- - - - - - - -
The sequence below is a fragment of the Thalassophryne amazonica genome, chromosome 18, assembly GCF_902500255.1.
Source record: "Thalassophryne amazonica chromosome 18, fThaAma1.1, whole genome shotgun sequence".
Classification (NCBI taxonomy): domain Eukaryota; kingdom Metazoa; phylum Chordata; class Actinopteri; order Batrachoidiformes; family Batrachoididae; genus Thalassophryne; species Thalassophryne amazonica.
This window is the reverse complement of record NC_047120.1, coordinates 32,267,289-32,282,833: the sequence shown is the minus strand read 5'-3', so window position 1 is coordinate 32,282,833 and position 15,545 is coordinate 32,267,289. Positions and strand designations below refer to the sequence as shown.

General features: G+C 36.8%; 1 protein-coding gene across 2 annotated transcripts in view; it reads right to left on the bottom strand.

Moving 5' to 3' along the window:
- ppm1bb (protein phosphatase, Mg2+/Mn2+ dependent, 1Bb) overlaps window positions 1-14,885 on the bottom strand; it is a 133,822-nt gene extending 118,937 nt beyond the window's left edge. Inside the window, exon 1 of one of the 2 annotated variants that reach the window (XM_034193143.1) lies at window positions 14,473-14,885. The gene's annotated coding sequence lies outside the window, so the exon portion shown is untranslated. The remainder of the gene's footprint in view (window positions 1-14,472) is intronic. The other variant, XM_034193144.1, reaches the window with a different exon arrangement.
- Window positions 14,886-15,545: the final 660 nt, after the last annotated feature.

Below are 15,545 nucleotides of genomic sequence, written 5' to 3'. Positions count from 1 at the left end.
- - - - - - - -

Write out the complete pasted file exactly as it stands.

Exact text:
The sequence below is a fragment of the Thalassophryne amazonica genome, chromosome 18, assembly GCF_902500255.1.
Source record: "Thalassophryne amazonica chromosome 18, fThaAma1.1, whole genome shotgun sequence".
Classification (NCBI taxonomy): domain Eukaryota; kingdom Metazoa; phylum Chordata; class Actinopteri; order Batrachoidiformes; family Batrachoididae; genus Thalassophryne; species Thalassophryne amazonica.
This window is the reverse complement of record NC_047120.1, coordinates 32,267,289-32,282,833: the sequence shown is the minus strand read 5'-3', so window position 1 is coordinate 32,282,833 and position 15,545 is coordinate 32,267,289. Positions and strand designations below refer to the sequence as shown.

General features: G+C 36.8%; 1 protein-coding gene across 2 annotated transcripts in view; it reads right to left on the bottom strand.

Moving 5' to 3' along the window:
- ppm1bb (protein phosphatase, Mg2+/Mn2+ dependent, 1Bb) overlaps window positions 1-14,885 on the bottom strand; it is a 133,822-nt gene extending 118,937 nt beyond the window's left edge. Inside the window, exon 1 of one of the 2 annotated variants that reach the window (XM_034193143.1) lies at window positions 14,473-14,885. The gene's annotated coding sequence lies outside the window, so the exon portion shown is untranslated. The remainder of the gene's footprint in view (window positions 1-14,472) is intronic. The other variant, XM_034193144.1, reaches the window with a different exon arrangement.
- Window positions 14,886-15,545: the final 660 nt, after the last annotated feature.

Below are 15,545 nucleotides of genomic sequence, written 5' to 3'. Positions count from 1 at the left end.